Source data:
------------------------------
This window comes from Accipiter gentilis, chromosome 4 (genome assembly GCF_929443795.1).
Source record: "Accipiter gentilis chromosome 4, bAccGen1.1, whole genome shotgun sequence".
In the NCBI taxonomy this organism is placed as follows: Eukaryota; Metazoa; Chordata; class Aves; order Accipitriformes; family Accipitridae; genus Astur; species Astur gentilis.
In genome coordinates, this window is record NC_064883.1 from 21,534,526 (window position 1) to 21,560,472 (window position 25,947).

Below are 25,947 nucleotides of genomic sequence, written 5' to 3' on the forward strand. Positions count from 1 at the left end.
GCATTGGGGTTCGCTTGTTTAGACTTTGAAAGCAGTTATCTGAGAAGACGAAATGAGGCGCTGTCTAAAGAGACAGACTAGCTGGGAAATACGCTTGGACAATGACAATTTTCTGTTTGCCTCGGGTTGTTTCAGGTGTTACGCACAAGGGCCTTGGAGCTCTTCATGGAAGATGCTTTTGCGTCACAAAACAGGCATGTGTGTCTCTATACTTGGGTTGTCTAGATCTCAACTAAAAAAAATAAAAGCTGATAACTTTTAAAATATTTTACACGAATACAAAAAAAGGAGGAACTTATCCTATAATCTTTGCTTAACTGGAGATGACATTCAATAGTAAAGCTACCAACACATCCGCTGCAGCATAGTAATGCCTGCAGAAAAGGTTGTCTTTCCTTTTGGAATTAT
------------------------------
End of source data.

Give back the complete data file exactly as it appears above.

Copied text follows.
This window comes from Accipiter gentilis, chromosome 4 (genome assembly GCF_929443795.1).
Source record: "Accipiter gentilis chromosome 4, bAccGen1.1, whole genome shotgun sequence".
In the NCBI taxonomy this organism is placed as follows: Eukaryota; Metazoa; Chordata; class Aves; order Accipitriformes; family Accipitridae; genus Astur; species Astur gentilis.
In genome coordinates, this window is record NC_064883.1 from 21,534,526 (window position 1) to 21,560,472 (window position 25,947).

Below are 25,947 nucleotides of genomic sequence, written 5' to 3' on the forward strand. Positions count from 1 at the left end.
GCATTGGGGTTCGCTTGTTTAGACTTTGAAAGCAGTTATCTGAGAAGACGAAATGAGGCGCTGTCTAAAGAGACAGACTAGCTGGGAAATACGCTTGGACAATGACAATTTTCTGTTTGCCTCGGGTTGTTTCAGGTGTTACGCACAAGGGCCTTGGAGCTCTTCATGGAAGATGCTTTTGCGTCACAAAACAGGCATGTGTGTCTCTATACTTGGGTTGTCTAGATCTCAACTAAAAAAAATAAAAGCTGATAACTTTTAAAATATTTTACACGAATACAAAAAAAGGAGGAACTTATCCTATAATCTTTGCTTAACTGGAGATGACATTCAATAGTAAAGCTACCAACACATCCGCTGCAGCATAGTAATGCCTGCAGAAAAGGTTGTCTTTCCTTTTGGAATTAT